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What are Hognose Snakes?

Hognose snakes are a fascinating group of reptiles known for their distinctive upturned snouts and theatrical defense tactics. These non-venomous serpents are found across the Americas and vary in color and size. Their harmless nature and unique behaviors make them a favorite among herpetologists and pet enthusiasts alike. What intriguing adaptations do these creatures possess? Join us to uncover the secrets of the hognose snake.
DM Gutierrez
DM Gutierrez

The hognose snake is a snake with an upturned, pig-like snout. Hognose snakes use these snouts to root out their primary prey, the toad. Several different species of hognose snake live in the United States, Mexico, South America, and Madagascar. In the U.S., common hognose snakes include the eastern, southern, and western hognose.

Adult hognose snakes range in size from 14 inches (35 cm) to 40 inches (89 cm). Female hognoses are generally larger than males, and juveniles look like miniature adults. Hognose snakes come in a wide variety of colors. Their scaly skin can be solid or patterned with stripes and spots.


The hognose snake eats toads primarily, but its diet also includes small mammals like rats, lizards, reptile eggs, and carrion. Though the hognose snake is not venomous, it does have two rear fangs that some scientists say produce a substance harmful to its small prey but not to humans. Some hognose experts say these rear fangs puncture toads puffing up to escape capture, but others point to regurgitated intact toads to disprove this theory.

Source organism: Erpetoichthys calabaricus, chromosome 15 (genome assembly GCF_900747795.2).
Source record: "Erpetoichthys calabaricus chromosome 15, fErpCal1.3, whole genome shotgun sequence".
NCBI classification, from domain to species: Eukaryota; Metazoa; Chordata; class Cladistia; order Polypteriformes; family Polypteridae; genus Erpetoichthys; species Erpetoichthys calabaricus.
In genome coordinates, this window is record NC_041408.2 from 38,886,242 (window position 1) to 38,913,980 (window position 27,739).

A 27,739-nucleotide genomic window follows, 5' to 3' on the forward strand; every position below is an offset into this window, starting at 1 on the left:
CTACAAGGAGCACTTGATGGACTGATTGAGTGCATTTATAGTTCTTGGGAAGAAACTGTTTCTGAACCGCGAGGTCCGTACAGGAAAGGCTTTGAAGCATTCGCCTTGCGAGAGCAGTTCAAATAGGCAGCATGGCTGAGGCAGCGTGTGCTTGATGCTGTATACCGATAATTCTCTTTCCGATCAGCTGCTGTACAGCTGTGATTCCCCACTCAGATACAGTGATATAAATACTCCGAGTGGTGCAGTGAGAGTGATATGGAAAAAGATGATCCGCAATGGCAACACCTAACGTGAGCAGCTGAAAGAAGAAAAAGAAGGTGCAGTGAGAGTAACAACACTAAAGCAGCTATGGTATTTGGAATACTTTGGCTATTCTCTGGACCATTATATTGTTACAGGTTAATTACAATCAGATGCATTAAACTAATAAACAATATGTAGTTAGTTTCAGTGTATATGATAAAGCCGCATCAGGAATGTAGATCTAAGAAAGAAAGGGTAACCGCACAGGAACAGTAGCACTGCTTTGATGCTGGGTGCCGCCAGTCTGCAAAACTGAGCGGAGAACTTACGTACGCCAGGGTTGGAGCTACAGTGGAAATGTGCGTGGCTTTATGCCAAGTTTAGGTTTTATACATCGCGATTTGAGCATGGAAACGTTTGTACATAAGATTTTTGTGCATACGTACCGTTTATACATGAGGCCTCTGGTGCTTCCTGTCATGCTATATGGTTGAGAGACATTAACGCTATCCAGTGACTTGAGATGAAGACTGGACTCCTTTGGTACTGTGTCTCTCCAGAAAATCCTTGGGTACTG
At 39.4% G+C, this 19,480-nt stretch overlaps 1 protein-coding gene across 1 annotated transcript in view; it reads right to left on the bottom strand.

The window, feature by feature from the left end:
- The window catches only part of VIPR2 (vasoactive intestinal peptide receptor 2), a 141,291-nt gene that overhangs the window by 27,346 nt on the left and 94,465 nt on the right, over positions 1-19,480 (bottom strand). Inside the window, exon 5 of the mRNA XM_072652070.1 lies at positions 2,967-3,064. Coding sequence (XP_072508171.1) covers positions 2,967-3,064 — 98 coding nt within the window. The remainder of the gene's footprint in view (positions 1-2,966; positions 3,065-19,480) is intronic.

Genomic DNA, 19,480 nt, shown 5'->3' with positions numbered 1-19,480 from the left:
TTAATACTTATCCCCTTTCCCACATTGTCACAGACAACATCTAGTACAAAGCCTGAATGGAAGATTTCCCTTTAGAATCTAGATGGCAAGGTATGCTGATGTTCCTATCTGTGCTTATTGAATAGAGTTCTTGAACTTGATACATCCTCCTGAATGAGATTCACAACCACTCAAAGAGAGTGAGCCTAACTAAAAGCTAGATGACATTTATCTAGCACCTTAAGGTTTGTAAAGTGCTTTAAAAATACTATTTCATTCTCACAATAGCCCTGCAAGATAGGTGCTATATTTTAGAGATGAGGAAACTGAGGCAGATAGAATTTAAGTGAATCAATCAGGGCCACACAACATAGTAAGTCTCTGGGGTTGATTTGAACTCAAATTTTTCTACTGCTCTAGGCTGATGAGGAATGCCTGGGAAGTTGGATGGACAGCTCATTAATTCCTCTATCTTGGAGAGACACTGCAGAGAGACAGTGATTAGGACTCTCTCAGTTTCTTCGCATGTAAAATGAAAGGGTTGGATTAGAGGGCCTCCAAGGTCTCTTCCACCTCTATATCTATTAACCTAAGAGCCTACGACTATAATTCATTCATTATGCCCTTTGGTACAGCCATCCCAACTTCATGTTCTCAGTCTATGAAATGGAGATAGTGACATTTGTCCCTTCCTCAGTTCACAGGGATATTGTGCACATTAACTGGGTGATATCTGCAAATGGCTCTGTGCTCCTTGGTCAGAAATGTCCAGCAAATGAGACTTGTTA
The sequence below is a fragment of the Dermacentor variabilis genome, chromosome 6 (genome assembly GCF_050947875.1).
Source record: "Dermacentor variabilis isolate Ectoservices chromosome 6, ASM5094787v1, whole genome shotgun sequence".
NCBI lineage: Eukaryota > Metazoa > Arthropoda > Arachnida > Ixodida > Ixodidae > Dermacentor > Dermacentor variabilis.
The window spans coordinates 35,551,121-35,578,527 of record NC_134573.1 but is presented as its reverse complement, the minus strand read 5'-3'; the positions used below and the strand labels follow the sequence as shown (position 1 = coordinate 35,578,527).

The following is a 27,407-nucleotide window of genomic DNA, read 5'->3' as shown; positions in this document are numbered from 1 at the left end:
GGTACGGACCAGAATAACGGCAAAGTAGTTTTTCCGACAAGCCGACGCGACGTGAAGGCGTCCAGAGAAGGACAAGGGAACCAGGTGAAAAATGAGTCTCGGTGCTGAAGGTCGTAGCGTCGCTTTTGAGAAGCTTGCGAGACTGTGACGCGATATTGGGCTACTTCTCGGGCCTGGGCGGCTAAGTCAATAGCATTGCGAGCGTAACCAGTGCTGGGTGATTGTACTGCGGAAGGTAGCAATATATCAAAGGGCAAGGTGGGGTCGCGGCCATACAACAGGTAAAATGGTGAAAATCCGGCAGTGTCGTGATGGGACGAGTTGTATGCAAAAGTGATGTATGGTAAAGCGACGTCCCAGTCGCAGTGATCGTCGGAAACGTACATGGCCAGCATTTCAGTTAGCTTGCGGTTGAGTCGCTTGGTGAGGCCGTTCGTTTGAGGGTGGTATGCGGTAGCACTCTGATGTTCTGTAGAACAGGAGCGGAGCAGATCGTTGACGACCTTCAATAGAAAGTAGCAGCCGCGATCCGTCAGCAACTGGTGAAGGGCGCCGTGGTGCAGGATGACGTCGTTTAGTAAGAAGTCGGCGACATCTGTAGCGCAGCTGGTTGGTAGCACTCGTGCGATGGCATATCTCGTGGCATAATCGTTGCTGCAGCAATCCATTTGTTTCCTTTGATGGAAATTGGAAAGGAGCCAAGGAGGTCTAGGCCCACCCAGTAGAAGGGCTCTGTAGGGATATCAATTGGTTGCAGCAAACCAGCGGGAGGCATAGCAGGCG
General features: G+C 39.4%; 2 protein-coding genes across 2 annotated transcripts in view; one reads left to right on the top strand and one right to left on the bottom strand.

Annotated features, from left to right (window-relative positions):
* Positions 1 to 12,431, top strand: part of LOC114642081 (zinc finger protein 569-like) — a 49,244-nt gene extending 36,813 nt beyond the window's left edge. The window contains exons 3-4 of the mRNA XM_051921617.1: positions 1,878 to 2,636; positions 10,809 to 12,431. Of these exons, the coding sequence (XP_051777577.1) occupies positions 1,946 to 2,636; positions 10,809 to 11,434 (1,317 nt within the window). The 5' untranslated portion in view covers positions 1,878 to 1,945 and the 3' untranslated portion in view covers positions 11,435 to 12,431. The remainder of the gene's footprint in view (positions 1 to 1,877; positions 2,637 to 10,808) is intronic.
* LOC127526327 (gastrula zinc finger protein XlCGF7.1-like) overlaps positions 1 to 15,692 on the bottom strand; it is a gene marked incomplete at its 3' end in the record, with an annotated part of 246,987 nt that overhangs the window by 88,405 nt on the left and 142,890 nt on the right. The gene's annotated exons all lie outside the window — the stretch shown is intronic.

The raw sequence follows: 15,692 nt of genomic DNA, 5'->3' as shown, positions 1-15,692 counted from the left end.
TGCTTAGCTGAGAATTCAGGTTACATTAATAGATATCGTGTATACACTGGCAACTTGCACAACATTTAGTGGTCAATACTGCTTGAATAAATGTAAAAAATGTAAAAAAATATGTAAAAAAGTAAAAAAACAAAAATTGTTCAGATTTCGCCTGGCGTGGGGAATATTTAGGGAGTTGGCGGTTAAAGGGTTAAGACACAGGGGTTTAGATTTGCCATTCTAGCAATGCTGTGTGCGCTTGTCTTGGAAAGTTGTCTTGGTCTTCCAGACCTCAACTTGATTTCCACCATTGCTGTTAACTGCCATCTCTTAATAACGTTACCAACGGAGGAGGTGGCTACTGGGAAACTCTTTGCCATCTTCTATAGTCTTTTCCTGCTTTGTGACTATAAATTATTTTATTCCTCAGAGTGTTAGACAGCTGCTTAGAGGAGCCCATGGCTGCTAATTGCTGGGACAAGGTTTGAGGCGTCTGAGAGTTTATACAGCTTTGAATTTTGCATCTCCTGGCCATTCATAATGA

Hognose snakes are sometimes confused with the coral snake and the copperhead because of their size and coloration. Several behavioral differences can help to distinguish between these venomous snakes and the relatively harmless hognose. While copperheads and coral snakes are nocturnal, hunting at night, the hognose snake is most active during the day. Copperheads and corals typically freeze or slip away when confronted, but hognose snakes usually employ a variety of scare tactics to ward off potential predators.

When disturbed, a hognose snake usually takes on a cobra-like appearance with a flat, widened head and neck. It often rears up and acts aggressive, hissing and feigning a close-mouthed strike. If this behavior is unsuccessful, the hognose snake typically falls down, rolls onto its back, and plays dead with its tongue lolling from its mouth. Some observers say the hognose snake will persist in lying on its back even if a handler rolls it onto its stomach. Once a predator has moved away, the hognose snake will usually right itself and slither to safety.

Hognose snakes live underground in sandy soil or leaf debris. They often take over abandoned animal dens. They hunt during the day and keep clear of humans and other predators. Natural enemies of the hognose snake generally include hawks and large snakes.

Because hognose snakes are relatively safe snakes, they are often kept as pets, especially the western variety. Hognose snakes rarely, if ever, bite humans. Their diet does present some challenges, especially for the type of hognose snake that feeds almost exclusively on toads. Prone to easily escape, the hognose snake usually needs a well-ventilated, dry cage with a lot of space and a tight-fitting lid.

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